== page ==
Toxic foams that threaten the health of armed service members and their neighbors would no longer be used on military bases under Environment Oregon-backed legislation.
On June 13, the U.S. House Committee on Armed Services approved provisions that would phase out the military’s use of toxic per- and polyfluoroalkyl substances (PFAS) in firefighting foams. PFAS chemicals, which can cause cancer, birth defects and other health problems, threaten the drinking water of 110 million people across the country.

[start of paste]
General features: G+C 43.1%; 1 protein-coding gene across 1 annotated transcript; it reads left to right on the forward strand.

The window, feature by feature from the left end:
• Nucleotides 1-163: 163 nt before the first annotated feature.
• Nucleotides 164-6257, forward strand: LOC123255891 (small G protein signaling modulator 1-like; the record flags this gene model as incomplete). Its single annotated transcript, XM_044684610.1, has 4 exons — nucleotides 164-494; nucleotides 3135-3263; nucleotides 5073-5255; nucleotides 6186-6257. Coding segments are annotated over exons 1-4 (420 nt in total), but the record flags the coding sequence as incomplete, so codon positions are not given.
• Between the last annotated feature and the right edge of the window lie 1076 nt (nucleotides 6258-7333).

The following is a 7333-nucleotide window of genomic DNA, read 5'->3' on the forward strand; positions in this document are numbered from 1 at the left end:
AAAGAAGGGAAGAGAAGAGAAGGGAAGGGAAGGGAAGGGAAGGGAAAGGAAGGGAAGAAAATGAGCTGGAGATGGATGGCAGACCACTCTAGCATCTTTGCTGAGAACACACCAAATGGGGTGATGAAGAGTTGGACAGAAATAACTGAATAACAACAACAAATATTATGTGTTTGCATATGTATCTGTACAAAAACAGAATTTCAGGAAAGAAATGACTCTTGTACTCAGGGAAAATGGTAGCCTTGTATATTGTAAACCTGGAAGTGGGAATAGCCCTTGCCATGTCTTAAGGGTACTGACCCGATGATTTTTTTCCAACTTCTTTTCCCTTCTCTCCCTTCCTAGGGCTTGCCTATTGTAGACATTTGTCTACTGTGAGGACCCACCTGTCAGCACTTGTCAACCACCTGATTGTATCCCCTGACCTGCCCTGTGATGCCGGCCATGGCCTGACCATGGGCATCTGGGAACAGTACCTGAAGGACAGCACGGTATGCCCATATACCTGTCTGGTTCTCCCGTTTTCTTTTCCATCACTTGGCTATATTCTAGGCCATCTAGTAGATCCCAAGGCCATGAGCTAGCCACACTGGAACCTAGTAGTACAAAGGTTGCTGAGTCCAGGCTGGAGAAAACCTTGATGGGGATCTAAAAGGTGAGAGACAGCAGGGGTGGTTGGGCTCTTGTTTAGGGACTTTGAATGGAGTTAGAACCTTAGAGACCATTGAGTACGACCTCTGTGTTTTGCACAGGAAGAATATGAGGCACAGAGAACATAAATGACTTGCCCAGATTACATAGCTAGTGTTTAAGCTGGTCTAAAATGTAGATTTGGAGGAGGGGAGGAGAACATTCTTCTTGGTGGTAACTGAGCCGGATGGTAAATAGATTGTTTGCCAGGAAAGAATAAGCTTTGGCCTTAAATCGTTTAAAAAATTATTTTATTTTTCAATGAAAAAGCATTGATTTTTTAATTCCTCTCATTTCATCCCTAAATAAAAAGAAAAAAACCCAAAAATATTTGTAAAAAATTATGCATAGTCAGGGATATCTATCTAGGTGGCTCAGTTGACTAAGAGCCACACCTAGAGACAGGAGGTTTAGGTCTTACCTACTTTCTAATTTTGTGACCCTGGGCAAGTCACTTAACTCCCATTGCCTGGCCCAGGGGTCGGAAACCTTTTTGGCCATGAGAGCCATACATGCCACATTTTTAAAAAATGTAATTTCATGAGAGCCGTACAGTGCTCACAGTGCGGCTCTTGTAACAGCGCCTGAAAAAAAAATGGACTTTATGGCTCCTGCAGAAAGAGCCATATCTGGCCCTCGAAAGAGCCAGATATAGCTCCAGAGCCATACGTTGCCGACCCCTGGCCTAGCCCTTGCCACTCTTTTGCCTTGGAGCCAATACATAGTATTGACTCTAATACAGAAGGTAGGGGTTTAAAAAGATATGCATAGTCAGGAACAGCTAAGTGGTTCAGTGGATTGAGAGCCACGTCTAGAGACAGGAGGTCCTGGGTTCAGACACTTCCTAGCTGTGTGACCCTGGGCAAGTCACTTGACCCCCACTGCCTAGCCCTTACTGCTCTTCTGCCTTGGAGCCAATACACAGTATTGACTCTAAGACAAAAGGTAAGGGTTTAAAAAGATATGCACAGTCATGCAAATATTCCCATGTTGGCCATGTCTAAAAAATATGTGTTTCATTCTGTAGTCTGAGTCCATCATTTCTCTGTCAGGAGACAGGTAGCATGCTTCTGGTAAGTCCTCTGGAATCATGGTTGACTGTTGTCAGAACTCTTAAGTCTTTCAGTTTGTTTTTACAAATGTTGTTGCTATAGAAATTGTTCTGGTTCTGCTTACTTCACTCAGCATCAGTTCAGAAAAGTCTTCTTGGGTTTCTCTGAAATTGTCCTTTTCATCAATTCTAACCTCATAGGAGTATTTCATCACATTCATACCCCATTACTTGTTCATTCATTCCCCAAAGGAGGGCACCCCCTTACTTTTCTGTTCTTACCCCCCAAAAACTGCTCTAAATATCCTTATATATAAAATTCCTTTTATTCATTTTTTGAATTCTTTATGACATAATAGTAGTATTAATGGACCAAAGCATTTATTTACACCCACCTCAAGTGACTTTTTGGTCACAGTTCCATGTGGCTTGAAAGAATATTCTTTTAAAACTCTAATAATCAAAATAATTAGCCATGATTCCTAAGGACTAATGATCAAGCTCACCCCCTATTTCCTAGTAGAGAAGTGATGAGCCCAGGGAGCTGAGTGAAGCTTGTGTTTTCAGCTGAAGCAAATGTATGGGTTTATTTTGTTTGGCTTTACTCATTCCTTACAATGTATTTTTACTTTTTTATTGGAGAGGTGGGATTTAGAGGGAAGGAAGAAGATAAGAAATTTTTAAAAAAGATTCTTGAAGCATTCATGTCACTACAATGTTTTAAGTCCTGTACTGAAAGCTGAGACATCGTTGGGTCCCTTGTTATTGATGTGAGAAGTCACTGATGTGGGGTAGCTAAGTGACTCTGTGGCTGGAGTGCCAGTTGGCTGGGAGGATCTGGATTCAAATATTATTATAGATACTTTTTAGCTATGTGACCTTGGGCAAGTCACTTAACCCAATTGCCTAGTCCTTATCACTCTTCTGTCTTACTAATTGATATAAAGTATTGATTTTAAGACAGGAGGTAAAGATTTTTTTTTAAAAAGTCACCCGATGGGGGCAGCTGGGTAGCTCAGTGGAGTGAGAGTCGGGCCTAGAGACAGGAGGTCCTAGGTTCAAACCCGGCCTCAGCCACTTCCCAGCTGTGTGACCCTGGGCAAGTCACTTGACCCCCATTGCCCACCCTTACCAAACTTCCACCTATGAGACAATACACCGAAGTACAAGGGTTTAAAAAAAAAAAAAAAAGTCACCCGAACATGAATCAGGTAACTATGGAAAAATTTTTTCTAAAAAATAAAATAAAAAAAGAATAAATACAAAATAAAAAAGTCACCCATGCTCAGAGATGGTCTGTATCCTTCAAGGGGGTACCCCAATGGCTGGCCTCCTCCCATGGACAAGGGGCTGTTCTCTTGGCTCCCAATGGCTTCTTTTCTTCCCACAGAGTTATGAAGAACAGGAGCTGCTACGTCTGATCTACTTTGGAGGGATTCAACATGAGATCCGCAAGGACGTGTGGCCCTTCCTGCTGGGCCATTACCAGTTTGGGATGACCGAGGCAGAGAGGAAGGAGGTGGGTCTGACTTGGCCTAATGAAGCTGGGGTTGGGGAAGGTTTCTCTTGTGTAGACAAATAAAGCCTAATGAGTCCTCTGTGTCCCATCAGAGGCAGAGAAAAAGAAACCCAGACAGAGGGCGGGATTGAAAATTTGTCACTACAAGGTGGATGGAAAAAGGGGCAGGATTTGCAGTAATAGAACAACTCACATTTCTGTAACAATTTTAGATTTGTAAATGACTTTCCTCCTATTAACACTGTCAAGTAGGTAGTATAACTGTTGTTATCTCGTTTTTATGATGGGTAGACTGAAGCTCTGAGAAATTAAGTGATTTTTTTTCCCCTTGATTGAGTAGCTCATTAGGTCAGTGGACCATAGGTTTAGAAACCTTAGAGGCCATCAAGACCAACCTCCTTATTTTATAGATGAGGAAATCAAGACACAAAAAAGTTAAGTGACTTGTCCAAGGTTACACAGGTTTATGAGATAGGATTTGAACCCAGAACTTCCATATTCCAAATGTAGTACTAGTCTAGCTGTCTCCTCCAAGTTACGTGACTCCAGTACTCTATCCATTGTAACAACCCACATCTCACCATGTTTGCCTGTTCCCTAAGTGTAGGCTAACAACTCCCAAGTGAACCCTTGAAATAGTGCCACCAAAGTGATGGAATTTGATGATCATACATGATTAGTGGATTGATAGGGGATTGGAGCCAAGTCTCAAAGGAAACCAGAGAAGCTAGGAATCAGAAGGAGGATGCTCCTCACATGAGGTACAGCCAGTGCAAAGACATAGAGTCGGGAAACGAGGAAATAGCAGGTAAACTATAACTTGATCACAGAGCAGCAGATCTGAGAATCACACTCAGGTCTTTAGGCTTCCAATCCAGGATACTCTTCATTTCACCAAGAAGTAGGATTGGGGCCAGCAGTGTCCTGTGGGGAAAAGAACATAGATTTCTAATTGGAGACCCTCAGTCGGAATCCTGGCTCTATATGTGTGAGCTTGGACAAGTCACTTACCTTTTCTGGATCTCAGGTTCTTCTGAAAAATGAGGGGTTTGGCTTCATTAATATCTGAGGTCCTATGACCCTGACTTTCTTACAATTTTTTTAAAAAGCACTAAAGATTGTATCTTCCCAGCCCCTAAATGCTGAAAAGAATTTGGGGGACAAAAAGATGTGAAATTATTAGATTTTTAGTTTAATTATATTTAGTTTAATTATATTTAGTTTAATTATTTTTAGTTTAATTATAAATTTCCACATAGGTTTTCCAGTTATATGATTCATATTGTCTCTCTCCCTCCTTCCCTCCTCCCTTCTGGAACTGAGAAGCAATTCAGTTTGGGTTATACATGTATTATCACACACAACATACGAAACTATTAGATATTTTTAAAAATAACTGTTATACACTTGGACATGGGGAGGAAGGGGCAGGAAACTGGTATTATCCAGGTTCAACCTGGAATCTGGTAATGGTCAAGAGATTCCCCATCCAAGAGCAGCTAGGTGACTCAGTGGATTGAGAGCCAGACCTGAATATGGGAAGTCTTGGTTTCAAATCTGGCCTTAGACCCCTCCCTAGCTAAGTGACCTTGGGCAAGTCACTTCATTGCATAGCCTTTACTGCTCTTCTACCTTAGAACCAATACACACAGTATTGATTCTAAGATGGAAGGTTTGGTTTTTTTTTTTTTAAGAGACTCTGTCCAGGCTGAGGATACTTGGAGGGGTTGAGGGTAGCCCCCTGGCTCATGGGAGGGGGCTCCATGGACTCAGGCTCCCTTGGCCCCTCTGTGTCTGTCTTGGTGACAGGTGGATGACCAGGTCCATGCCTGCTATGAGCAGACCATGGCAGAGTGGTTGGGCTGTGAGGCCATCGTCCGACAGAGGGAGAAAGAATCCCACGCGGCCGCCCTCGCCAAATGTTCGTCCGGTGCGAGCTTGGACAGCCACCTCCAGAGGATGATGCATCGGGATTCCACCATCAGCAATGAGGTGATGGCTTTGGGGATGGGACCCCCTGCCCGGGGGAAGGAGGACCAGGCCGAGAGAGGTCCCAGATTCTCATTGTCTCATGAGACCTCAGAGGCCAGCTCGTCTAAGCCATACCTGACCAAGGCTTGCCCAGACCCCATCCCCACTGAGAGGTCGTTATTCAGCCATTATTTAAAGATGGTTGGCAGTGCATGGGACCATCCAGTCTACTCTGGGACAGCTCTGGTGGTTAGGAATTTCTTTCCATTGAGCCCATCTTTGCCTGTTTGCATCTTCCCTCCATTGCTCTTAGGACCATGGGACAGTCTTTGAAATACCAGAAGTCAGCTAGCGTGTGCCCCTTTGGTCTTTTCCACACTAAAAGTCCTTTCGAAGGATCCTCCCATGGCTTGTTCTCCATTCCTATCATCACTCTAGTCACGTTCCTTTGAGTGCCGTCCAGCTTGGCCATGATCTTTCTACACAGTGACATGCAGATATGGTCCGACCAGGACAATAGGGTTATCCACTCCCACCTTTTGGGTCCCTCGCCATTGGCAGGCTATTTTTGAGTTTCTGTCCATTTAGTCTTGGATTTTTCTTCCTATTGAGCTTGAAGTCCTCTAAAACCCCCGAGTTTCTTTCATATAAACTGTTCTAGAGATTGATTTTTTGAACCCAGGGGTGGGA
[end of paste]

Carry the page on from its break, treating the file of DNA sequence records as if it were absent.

“The Pentagon has already identified 401 military sites in the U.S. with known or potential PFAS releases," said Bart Johnsen-Harris, clean water advocate for our national network. "We support a three-year timeline for transitioning to safer firefighting foams—a reasonable amount of time to harness American ingenuity in a fight to save American lives."
Environment Oregon and our network are also backing the Senate's even more robust version of the PFAS phaseout, which passed on June 27 in a bipartisan 86–8 vote.
Photo: PFAS foam found in Michigan's Van Ettan Lake as part of an investigation into contamination near the former Wurtsmith Air Force Base. Credit: Michigan Department of Environmental Quality via Flickr (CC BY-NC-ND 2.0)